Showing posts from December, 2011

Pregel: a system for large-scale graph processing

For large-scale graph processing one way to go is, of course, to use Hadoop and code the graph algorithm as a series of chained MapReduce invocations. MapReduce, however, is a functional language, so using MapReduce requires passing the entire state of the graph from one stage to the next, which is inefficient (as I alluded to at the end of this summary ). Google Pregel provides a simple straightforward solution to the large-scale graph processing problems. The Pregel solution is to use round(superstep)-based synchronized computation at the vertices supported with message-passing between the rounds. Pregel keeps vertices and edges on the machines that perform computation, and uses network transfers only for messages. This way Pregel avoids the communication overhead and programming complexity incurred by MapReduce chained iterations. Model In Pregel, in each iteration (superstep), a vertex can receive messages sent to it in the previous iteration, send messages to other vertices


"scooping (v): publish a news story before (a rival reporter, newspaper, or radio or television station)." Scooping is what happens when another team beats you to publishing results on a problem. Getting scooped is very frustrating and is dreaded by many PhD students. I heard stories about poor Math PhD students who worked on a problem for years only to discover that they got scooped by a couple months. OK, then what is reverse-scooping? It is a term I coined last year. (Of course, the irony is that after a Google search I discovered that I was almost reverse-scooping someone else  ;-). In reverse-scooping, you solve a problem and publish it first. Then several months later, another team (generally from a better-known university) solves the same problem and publish it at a more visible venue. They get all the credit, their work gets cited a lot, and it is as if your work doesn't exist! Congratulations, you got reverse-scooped. I got reverse-scooped more than a couple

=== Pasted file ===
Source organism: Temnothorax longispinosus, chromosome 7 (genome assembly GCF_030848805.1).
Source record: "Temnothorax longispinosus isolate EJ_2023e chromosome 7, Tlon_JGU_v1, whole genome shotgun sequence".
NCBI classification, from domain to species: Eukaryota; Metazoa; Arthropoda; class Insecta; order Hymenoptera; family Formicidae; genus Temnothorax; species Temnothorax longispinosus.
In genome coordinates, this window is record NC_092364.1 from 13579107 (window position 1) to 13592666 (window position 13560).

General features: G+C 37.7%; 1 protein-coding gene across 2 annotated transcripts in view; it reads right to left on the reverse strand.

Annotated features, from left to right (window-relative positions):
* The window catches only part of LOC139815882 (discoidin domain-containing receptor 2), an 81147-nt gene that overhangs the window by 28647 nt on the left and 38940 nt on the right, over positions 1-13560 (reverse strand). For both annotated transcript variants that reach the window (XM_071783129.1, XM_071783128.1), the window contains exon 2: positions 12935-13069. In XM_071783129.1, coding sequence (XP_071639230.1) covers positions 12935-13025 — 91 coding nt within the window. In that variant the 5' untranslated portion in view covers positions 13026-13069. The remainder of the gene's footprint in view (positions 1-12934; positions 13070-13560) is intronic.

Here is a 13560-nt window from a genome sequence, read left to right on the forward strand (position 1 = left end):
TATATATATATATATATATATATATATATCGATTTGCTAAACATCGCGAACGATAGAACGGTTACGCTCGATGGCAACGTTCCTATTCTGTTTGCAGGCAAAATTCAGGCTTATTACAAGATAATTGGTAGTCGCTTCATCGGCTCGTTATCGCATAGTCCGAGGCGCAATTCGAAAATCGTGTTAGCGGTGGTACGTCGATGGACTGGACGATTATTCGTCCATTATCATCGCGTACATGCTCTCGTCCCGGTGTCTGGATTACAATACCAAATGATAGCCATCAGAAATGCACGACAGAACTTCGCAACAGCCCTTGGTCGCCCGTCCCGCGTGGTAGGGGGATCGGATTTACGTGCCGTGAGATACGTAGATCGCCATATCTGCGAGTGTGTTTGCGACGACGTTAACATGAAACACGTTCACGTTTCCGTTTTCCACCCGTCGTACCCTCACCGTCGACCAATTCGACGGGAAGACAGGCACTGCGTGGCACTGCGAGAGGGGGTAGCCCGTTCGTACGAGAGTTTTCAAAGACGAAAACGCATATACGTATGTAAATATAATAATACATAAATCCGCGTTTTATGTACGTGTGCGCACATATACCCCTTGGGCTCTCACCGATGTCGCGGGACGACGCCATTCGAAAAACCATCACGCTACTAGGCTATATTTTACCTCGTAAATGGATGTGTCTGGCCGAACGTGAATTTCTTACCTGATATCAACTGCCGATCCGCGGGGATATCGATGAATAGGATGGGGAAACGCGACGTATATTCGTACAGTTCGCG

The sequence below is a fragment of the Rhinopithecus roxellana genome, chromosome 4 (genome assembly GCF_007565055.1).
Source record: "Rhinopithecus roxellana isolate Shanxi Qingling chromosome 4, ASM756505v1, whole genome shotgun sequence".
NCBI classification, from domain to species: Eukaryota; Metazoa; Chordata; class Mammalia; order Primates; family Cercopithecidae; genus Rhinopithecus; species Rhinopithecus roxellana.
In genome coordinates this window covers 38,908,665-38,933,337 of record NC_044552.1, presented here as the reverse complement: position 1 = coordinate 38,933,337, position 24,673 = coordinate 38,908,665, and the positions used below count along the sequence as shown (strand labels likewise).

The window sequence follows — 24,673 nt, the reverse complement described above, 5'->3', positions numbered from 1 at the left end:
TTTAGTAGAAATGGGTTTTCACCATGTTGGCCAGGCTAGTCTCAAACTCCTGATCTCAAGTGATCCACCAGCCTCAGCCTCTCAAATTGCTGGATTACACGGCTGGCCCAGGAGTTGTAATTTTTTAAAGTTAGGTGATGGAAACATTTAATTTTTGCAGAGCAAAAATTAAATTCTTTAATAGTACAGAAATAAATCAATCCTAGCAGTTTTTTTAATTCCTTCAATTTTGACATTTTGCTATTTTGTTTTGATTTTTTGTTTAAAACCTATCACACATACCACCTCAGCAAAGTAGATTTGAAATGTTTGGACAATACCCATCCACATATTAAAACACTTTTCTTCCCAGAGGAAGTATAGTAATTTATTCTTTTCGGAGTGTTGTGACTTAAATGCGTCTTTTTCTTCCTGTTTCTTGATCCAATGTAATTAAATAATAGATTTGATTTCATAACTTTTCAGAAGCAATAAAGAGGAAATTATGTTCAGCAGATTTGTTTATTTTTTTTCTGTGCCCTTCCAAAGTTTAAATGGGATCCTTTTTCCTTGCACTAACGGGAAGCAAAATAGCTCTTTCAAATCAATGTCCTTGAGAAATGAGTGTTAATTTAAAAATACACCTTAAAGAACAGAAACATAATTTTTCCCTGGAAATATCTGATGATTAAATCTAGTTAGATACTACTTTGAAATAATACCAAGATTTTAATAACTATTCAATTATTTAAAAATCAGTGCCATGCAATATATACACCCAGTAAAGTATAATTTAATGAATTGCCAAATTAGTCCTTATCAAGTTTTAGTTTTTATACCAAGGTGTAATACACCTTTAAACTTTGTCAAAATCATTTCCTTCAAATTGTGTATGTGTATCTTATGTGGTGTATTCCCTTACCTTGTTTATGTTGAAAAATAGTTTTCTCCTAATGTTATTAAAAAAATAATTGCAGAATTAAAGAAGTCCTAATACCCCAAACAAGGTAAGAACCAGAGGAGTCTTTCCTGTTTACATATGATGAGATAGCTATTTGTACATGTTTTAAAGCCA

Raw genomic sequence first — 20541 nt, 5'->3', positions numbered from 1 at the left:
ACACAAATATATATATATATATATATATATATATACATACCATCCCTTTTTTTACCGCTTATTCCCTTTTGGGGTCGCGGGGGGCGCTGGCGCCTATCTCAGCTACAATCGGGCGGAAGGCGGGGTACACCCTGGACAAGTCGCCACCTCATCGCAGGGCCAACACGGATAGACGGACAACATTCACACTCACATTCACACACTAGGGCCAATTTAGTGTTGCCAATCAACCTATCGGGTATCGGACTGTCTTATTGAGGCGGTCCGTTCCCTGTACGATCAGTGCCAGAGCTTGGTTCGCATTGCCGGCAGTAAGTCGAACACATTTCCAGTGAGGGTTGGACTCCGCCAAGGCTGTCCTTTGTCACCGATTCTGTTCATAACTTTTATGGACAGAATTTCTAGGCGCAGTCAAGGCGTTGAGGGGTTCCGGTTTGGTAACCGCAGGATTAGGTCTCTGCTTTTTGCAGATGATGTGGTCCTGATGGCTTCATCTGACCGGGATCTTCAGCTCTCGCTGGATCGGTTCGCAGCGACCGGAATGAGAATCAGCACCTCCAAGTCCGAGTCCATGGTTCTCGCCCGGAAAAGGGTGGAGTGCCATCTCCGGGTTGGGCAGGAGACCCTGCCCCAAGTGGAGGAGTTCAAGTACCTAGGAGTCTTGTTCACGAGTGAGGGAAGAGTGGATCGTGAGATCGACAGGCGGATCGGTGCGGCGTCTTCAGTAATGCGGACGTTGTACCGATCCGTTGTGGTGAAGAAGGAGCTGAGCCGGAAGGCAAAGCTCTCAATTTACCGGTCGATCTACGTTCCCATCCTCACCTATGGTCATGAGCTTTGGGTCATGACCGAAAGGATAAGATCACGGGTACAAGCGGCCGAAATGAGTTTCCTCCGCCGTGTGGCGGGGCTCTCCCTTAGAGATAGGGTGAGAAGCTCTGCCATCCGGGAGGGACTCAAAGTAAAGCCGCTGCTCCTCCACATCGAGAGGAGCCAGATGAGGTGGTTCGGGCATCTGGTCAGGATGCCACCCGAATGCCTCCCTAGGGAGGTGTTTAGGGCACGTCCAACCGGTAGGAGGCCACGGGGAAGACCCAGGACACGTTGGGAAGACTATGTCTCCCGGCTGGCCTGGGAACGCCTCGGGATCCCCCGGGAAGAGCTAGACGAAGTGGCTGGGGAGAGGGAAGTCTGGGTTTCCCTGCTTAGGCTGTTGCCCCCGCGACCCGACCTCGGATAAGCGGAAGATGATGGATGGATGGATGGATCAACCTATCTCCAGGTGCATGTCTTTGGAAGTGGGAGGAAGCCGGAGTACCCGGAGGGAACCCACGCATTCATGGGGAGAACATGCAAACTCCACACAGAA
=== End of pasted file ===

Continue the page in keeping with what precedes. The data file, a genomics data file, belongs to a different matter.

Scalable SPARQL Querying of Large RDF Graphs

Due to its excellent price/performance ratio, Hadoop has become the kitchen sink of big data management and analysis. Hadoop defaults are, of course, not suitable for every kind of data analysis application. For example using Hadoop on relational data processing incurs a lot of waste/inefficiencies. Similarly for graph data processing Hadoop is very inefficient. This paper by Abadi et. al. shows that Hadoop's efficiency on graph data (for semantic web subgraph matching application) can be improved 1000 times by fixing the following defaults in Hadoop. 1. Hadoop, by default, hash partitions data across nodes. For graph processing this is very inefficient. The paper advocates using a locality-preserving partitioning ( METIS partitioner ) that maps nearby vertices to the same worker as much as possible. 2. Hadoop, by default, replicates each data 3 times. "However, ... the data that is on the border of any particular partition is far more important to replicate than the data

Popular posts from this blog

Learning about distributed systems: where to start?

Hints for Distributed Systems Design

Foundational distributed systems papers

Metastable failures in the wild

Scalable OLTP in the Cloud: What’s the BIG DEAL?

SIGMOD panel: Future of Database System Architectures

The end of a myth: Distributed transactions can scale

There is plenty of room at the bottom

Distributed Transactions at Scale in Amazon DynamoDB

Dude, where's my Emacs?